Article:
Collabora have announced in a fresh blog post ‘gltrim’, which is a new tool that has been added to apitrace “that is designed to trim traces to user selected target frame(s)”. There’s already one such tool available but they say the benefit here is that “resulting traces can always be replayed”.

    • Benchmarks

      • GNOME XWayland Radeon Gaming Performance Is In Good Shape For Ubuntu 21.04

        With Ubuntu 21.04 planning to use Wayland by default with GNOME aside from when running on NVIDIA graphics, you may be wondering about the current performance delta between running GNOME Shell on the X.Org session for Linux gaming versus its quite solid Wayland support. Or, rather, in the case of most games still – piped through XWayland. Here are some fresh benchmarks looking at the GNOME X.Org vs. Wayland performance on Ubuntu with the Radeon RX 6800 XT.

        After last week’s announcement of Canonical looking to use Wayland by default with Ubuntu 21.04, I ran some fresh benchmarks looking at the (X)Wayland performance relative to the default X.org Server 1.20 session. This round of benchmarks was using Ubuntu 20.10 with the latest GNOME 3.38.2 stable release updates while using Linux 5.11 and Mesa 21.1.0-devel for the very latest Radeon Linux graphics stack and similar to what will be found with Ubuntu 21.04. As noted previously, Ubuntu 21.04 is also planning to stick to GNOME 3.38 for the Ubuntu 21.04 cycle.

    • Instructionals/Technical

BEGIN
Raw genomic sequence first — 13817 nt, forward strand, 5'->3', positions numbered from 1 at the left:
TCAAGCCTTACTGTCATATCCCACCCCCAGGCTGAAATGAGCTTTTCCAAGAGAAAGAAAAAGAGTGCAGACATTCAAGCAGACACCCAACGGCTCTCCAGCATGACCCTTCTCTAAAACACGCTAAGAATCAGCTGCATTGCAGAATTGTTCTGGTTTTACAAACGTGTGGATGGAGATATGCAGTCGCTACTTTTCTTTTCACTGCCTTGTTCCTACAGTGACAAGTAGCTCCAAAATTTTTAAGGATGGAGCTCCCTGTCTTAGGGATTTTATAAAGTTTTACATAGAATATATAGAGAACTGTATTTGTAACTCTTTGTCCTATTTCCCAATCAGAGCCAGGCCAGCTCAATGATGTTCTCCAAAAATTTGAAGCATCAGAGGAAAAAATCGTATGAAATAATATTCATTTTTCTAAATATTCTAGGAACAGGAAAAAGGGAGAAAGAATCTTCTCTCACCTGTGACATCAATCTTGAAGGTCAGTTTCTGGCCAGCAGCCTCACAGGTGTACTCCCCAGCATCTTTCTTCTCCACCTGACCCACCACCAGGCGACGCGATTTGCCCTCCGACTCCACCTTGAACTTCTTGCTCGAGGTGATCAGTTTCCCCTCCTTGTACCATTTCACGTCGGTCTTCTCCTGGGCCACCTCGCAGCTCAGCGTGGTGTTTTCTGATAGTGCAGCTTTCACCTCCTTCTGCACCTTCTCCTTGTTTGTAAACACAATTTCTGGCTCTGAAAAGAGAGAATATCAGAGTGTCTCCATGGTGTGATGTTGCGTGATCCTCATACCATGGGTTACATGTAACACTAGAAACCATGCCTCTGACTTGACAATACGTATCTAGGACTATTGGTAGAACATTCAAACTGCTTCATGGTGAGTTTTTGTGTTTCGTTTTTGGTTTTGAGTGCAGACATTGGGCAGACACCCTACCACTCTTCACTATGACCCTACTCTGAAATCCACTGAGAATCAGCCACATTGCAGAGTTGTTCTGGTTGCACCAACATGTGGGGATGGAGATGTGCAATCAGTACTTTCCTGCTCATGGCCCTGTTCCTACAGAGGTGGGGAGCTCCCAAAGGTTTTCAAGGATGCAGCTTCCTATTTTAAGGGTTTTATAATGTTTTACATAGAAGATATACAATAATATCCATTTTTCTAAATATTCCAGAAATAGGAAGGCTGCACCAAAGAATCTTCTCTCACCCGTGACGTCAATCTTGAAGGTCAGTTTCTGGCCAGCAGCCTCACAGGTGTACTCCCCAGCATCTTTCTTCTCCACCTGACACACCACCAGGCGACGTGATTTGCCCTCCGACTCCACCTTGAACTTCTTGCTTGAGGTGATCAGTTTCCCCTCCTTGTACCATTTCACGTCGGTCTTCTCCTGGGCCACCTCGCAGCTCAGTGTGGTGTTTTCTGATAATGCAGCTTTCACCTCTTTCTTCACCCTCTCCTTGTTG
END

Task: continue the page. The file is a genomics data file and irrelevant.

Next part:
• Bryan Quigley: PipeWire plays it

        I’m running Debian 11 (testing) with XFCE and getting PipeWire up and running was relatively easy – although explicitly unsupported for Debian 11.

      • Tiger Oakes: Turning junk phones into an art display

        To keep the phones from falling off, I use Velcro. It’s perfect for securely attaching the phones to the board while allowing them to be removed if needed.

        Before sticking them on, I also double-checked that the phones turn on at all. Most do, and the ones that are busted make a nice extra decoration.

        If the phone does turn on, enable developer mode. Open settings, open the System section, and go to “About phone”. Developer mode is hidden here – by tapping on “Build number” many times, you eventually get a prompt indicating you are now a true Android developer.

        The wires are laid out with a bunch of tiny wire clips. $7 will get you 100 of these clips in a bag, and I’ve laid them out so each clip only contains 1 or 2 wires. The wires themselves are all standard phone USB cables you probably have lying around for charging. You can also buy extra cables for less than a dollar each at Monoprice.

        All the wires feed into a USB hub. This hub lets me connect all the phones to a computer just using a single wire. I had one lying around, but similar hubs are on Amazon for $20. The hub needs a second cable that plugs directly into an outlet and provides extra power, since it needs to charge so many phones.

      • How to Reset Change MySQL Root Password – Cloudbooklet

        How to Reset, Change MySQL Root Password on Ubuntu or Debian or CentOS. Ever forgotten your MySQL root password or fixing a MySQL installation on a new server, we have all been there.

        In this guide you are going to learn how to reset or change or update MySQL root password in MySQL 8, MySQL 5.7 and MySQL 5.6.

      • How to install Slade 3 on a Chromebook